A top advisor to state Sen. Martin Golden (R–Bay Ridge) admitted in court on May 9 to sending out deceptive robocalls during last year’s contentious Republican party county chairman contest in an attempt to tip the scales for his boss’s preferred winner.
James McClelland, a political adviser to the Brooklyn pol, sent calls to party members ahead of a Sept. 30 convention implying ballots they had previously filled out were not valid and instructing them to toss their votes — called “proxies” in political lingo — and wait for party leaders to send them the “official” ballots.
“Please do not sign and return the postcard proxy you recently received in the mail,” McClelland told party members without identifying himself during a Sept. 23 round of robocalls. “Over the next few days, your district leader or representative will contact you personally to have you sign the official proxy. Thank you in advance for your cooperation and service to the Republican party.”
It’s the latest revelation in an ongoing power struggle between former party chairman Craig Eaton and Golden that is playing out in court.
Eaton-backed former Assemblyman Arnaldo Ferraro beat Golden-backed Ted Ghorra in the Sept. 30 contest after party officials invalidated more than 400 votes for Ghorra.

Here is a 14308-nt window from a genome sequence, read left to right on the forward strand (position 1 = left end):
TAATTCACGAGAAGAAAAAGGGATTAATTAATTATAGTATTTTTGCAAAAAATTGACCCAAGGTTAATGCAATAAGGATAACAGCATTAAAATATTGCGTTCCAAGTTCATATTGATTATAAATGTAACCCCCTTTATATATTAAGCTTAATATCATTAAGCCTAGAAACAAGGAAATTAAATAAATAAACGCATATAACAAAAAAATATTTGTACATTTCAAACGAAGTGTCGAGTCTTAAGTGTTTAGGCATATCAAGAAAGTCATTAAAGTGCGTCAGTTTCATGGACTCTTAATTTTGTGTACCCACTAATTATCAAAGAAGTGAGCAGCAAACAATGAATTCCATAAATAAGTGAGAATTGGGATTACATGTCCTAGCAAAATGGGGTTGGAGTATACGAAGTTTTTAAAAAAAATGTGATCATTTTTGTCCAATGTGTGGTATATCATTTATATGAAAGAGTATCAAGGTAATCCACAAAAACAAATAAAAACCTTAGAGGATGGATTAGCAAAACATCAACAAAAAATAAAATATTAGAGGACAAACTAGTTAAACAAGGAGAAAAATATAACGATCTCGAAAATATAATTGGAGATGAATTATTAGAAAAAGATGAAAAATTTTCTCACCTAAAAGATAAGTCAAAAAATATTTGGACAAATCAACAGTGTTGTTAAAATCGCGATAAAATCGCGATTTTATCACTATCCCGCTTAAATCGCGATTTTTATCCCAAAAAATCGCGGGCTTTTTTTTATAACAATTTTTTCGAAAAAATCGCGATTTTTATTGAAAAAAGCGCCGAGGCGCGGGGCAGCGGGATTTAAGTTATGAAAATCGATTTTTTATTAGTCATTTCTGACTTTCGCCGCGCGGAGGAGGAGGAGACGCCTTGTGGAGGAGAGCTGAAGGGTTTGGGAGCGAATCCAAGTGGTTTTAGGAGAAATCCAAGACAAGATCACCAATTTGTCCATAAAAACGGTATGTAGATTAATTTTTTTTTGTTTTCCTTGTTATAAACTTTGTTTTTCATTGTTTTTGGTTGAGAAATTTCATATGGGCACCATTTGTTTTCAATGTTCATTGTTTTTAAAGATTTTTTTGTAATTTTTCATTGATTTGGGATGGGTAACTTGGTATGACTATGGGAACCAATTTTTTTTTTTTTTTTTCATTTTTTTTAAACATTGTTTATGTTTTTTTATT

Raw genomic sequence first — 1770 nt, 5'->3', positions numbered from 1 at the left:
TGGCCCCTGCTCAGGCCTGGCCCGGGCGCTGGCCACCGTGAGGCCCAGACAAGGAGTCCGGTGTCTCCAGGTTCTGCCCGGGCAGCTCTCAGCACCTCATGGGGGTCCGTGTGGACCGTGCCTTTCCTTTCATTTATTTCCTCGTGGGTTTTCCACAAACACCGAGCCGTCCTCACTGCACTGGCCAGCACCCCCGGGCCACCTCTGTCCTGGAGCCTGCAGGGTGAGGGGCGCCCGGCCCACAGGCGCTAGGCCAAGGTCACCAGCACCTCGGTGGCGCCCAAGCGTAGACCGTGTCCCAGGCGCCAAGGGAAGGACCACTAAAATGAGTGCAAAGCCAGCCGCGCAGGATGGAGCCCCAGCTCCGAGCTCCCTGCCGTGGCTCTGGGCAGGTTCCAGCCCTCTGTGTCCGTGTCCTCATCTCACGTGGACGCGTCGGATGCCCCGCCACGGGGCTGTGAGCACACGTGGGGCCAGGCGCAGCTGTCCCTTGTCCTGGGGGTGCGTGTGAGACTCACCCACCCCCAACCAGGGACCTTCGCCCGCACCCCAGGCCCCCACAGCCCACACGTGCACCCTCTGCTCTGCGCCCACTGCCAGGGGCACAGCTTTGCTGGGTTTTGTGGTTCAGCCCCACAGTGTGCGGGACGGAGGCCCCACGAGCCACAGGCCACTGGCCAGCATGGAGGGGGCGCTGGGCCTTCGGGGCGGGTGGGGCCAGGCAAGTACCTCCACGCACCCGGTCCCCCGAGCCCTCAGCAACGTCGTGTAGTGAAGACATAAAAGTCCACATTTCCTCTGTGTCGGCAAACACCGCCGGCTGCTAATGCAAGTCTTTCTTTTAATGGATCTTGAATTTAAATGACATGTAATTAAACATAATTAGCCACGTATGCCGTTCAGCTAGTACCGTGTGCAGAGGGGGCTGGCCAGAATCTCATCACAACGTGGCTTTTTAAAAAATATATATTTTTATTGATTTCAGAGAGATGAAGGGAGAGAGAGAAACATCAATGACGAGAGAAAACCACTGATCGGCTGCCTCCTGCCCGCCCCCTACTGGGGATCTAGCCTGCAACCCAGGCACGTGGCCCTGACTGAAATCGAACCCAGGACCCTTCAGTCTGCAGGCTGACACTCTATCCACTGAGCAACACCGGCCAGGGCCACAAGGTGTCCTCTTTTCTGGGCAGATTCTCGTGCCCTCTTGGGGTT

Both sides claimed victory — going so far as to hold competing meetings where Ferraro and Ghorra both acted as chairman. And Ghorra took Ferraro to court over the 400 tossed votes.
But the litigative gambit backfired when McClelland admitted he helped Ghorra obtain the votes through deception. Ferraro attorney Ezra Glaser asked McClelland if the robocall — specifically with the use of the word “official” — was orchestrated to confuse people into believing they had signed an incorrect ballot and should re-sign their names on the “official” one for Ghorra.
“Yes,” McClelland said under sworn testimony.
An erstwhile Golden ally who received three of McClelland’s robocalls believes they were designed to manipulate people, he said.
“The whole purpose of that robocall was to convince people that there was something wrong with that proxy,” said former Golden political consultant Gerry O’Brien. “There are no ‘official’ or ‘unofficial proxies.’ There are valid and or invalid — but when you say, ‘Don’t sign that proxy, because there’s something wrong with it — this is the official proxy,’ it’s misleading and it’s fraudulent.”
Testimony ended May 10, and now Supreme Court judge Edgar Walker will decide the party’s next boss.
Golden declined to comment.
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